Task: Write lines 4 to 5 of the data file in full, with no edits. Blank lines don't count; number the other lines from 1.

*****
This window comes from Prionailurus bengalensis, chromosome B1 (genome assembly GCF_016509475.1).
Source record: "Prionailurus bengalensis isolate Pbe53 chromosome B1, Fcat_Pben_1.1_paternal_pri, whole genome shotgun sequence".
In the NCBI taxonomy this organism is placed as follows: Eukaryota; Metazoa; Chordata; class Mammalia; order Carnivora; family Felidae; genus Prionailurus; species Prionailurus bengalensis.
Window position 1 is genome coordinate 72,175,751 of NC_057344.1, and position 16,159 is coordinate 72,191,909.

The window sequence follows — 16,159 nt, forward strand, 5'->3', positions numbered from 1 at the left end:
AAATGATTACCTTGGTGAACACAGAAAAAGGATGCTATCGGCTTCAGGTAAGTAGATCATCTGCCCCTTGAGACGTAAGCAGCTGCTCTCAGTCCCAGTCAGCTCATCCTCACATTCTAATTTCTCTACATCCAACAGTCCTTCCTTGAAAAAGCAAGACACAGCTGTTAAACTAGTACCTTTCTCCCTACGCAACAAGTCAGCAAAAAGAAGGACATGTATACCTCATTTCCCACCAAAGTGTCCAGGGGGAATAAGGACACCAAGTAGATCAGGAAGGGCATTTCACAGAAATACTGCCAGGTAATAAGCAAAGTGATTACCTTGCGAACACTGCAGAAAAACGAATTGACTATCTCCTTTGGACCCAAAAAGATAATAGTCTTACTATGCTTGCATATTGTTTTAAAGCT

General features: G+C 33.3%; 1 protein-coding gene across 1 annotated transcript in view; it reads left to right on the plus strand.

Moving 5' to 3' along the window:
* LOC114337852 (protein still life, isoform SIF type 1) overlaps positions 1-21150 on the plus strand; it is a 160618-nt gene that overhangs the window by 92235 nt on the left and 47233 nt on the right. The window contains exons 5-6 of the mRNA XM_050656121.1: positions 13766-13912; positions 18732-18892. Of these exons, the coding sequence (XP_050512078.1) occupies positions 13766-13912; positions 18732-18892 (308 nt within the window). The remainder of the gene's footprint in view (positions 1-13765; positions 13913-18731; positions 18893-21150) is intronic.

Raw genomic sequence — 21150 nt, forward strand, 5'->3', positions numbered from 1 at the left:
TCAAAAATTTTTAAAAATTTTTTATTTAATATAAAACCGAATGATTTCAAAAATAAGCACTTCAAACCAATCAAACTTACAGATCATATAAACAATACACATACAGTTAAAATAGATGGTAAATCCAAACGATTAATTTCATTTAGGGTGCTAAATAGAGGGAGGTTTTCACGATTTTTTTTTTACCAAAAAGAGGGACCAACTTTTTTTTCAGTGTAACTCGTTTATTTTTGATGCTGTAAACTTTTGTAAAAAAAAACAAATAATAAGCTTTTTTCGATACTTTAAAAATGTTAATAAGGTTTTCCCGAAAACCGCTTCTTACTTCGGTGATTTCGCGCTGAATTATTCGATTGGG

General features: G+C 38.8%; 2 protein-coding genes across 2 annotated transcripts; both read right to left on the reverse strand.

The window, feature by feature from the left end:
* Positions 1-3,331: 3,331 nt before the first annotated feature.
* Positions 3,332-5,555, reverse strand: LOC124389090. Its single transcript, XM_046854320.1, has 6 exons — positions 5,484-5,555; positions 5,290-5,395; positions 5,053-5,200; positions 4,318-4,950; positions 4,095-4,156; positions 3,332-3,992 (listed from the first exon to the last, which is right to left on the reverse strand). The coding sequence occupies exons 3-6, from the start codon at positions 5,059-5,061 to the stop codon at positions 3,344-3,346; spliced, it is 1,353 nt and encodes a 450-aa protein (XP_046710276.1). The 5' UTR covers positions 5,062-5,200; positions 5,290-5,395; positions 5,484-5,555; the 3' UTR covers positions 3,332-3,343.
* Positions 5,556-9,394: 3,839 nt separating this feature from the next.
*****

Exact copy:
Window position 1 is genome coordinate 72,175,751 of NC_057344.1, and position 16,159 is coordinate 72,191,909.

The window sequence follows — 16,159 nt, forward strand, 5'->3', positions numbered from 1 at the left end: